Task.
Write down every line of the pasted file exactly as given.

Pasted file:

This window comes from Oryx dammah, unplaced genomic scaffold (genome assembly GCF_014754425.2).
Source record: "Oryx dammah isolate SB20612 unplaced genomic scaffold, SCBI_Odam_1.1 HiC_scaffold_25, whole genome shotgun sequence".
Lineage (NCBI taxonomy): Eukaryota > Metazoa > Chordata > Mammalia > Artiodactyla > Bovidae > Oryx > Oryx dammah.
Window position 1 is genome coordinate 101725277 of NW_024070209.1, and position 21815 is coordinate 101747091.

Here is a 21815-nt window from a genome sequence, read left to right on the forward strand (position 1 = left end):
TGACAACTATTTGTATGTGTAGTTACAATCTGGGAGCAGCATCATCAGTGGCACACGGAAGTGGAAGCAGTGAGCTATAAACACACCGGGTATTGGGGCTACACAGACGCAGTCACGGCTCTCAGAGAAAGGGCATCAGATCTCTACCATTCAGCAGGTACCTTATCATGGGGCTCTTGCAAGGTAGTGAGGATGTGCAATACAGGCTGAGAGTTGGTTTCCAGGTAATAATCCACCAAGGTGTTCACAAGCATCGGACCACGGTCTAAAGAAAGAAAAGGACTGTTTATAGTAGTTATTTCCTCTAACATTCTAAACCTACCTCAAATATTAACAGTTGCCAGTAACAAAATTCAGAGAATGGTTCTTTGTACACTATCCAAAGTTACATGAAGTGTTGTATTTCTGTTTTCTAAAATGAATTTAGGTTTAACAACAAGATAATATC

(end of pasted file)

This window comes from Oryx dammah, unplaced genomic scaffold (genome assembly GCF_014754425.2).
Source record: "Oryx dammah isolate SB20612 unplaced genomic scaffold, SCBI_Odam_1.1 HiC_scaffold_25, whole genome shotgun sequence".
Lineage (NCBI taxonomy): Eukaryota > Metazoa > Chordata > Mammalia > Artiodactyla > Bovidae > Oryx > Oryx dammah.
Window position 1 is genome coordinate 101725277 of NW_024070209.1, and position 21815 is coordinate 101747091.

Here is a 21815-nt window from a genome sequence, read left to right on the forward strand (position 1 = left end):
TGACAACTATTTGTATGTGTAGTTACAATCTGGGAGCAGCATCATCAGTGGCACACGGAAGTGGAAGCAGTGAGCTATAAACACACCGGGTATTGGGGCTACACAGACGCAGTCACGGCTCTCAGAGAAAGGGCATCAGATCTCTACCATTCAGCAGGTACCTTATCATGGGGCTCTTGCAAGGTAGTGAGGATGTGCAATACAGGCTGAGAGTTGGTTTCCAGGTAATAATCCACCAAGGTGTTCACAAGCATCGGACCACGGTCTAAAGAAAGAAAAGGACTGTTTATAGTAGTTATTTCCTCTAACATTCTAAACCTACCTCAAATATTAACAGTTGCCAGTAACAAAATTCAGAGAATGGTTCTTTGTACACTATCCAAAGTTACATGAAGTGTTGTATTTCTGTTTTCTAAAATGAATTTAGGTTTAACAACAAGATAATATC